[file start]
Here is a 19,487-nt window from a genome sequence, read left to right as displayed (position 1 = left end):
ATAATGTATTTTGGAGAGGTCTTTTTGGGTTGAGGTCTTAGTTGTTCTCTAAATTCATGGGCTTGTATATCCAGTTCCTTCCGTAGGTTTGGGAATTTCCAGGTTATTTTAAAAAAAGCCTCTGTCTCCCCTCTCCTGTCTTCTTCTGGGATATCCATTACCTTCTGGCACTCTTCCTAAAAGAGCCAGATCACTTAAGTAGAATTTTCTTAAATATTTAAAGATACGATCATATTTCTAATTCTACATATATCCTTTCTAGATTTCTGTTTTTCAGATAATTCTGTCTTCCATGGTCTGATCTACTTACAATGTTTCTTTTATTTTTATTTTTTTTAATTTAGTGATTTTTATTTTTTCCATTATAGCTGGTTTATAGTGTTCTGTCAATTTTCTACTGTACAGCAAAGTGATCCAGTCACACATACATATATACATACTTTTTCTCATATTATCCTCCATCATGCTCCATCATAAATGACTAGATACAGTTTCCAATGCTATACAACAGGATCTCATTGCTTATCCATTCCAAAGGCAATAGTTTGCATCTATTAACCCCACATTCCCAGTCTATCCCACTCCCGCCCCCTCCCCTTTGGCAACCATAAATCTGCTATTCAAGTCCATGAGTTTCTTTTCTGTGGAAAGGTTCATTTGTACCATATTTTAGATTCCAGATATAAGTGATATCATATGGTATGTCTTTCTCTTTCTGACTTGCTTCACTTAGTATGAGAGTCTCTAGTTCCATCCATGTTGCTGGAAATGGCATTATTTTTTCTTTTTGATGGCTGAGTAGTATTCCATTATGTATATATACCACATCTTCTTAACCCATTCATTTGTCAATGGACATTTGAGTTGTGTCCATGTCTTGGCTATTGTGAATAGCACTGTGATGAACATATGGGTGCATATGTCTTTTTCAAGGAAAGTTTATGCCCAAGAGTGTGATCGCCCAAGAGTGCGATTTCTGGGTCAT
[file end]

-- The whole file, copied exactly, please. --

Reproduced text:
Here is a 19,487-nt window from a genome sequence, read left to right as displayed (position 1 = left end):
ATAATGTATTTTGGAGAGGTCTTTTTGGGTTGAGGTCTTAGTTGTTCTCTAAATTCATGGGCTTGTATATCCAGTTCCTTCCGTAGGTTTGGGAATTTCCAGGTTATTTTAAAAAAAGCCTCTGTCTCCCCTCTCCTGTCTTCTTCTGGGATATCCATTACCTTCTGGCACTCTTCCTAAAAGAGCCAGATCACTTAAGTAGAATTTTCTTAAATATTTAAAGATACGATCATATTTCTAATTCTACATATATCCTTTCTAGATTTCTGTTTTTCAGATAATTCTGTCTTCCATGGTCTGATCTACTTACAATGTTTCTTTTATTTTTATTTTTTTTAATTTAGTGATTTTTATTTTTTCCATTATAGCTGGTTTATAGTGTTCTGTCAATTTTCTACTGTACAGCAAAGTGATCCAGTCACACATACATATATACATACTTTTTCTCATATTATCCTCCATCATGCTCCATCATAAATGACTAGATACAGTTTCCAATGCTATACAACAGGATCTCATTGCTTATCCATTCCAAAGGCAATAGTTTGCATCTATTAACCCCACATTCCCAGTCTATCCCACTCCCGCCCCCTCCCCTTTGGCAACCATAAATCTGCTATTCAAGTCCATGAGTTTCTTTTCTGTGGAAAGGTTCATTTGTACCATATTTTAGATTCCAGATATAAGTGATATCATATGGTATGTCTTTCTCTTTCTGACTTGCTTCACTTAGTATGAGAGTCTCTAGTTCCATCCATGTTGCTGGAAATGGCATTATTTTTTCTTTTTGATGGCTGAGTAGTATTCCATTATGTATATATACCACATCTTCTTAACCCATTCATTTGTCAATGGACATTTGAGTTGTGTCCATGTCTTGGCTATTGTGAATAGCACTGTGATGAACATATGGGTGCATATGTCTTTTTCAAGGAAAGTTTATGCCCAAGAGTGTGATCGCCCAAGAGTGCGATTTCTGGGTCAT